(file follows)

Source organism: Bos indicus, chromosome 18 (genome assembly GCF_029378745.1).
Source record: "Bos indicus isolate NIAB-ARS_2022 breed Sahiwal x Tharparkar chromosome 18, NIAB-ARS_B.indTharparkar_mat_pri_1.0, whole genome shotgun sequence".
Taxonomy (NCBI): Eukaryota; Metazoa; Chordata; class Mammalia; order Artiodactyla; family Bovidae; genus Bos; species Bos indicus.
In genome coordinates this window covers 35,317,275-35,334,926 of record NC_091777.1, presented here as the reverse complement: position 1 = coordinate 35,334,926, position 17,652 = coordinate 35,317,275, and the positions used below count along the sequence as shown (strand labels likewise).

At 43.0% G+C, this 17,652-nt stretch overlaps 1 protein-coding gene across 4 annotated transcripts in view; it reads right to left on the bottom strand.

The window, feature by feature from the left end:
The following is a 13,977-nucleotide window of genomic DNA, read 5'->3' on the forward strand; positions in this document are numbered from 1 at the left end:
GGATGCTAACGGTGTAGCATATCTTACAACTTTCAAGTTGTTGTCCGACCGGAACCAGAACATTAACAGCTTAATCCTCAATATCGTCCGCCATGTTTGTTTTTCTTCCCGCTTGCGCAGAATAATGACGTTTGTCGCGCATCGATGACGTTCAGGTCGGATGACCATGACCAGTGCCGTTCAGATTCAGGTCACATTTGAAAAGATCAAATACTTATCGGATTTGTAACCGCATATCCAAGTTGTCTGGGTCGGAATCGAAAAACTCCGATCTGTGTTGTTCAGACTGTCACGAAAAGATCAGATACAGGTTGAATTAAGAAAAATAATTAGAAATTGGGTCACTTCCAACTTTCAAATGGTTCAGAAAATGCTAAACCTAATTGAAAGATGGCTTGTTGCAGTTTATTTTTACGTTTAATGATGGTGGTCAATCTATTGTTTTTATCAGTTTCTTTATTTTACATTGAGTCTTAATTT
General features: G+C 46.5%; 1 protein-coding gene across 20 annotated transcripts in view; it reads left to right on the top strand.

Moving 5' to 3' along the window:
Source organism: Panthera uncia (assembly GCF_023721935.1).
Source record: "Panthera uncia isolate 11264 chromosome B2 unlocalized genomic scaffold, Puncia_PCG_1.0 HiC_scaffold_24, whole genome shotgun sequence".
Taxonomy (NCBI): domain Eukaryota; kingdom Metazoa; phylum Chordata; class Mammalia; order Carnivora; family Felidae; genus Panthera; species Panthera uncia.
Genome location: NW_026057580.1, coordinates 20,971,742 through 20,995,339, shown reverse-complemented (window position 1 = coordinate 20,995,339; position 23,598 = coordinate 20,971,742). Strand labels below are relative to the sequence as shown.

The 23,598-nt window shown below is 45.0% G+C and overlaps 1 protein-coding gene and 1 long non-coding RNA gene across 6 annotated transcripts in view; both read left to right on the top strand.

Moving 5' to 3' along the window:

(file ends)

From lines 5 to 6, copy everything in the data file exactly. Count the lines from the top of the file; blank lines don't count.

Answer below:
At 43.0% G+C, this 17,652-nt stretch overlaps 1 protein-coding gene across 4 annotated transcripts in view; it reads right to left on the bottom strand.

The window, feature by feature from the left end: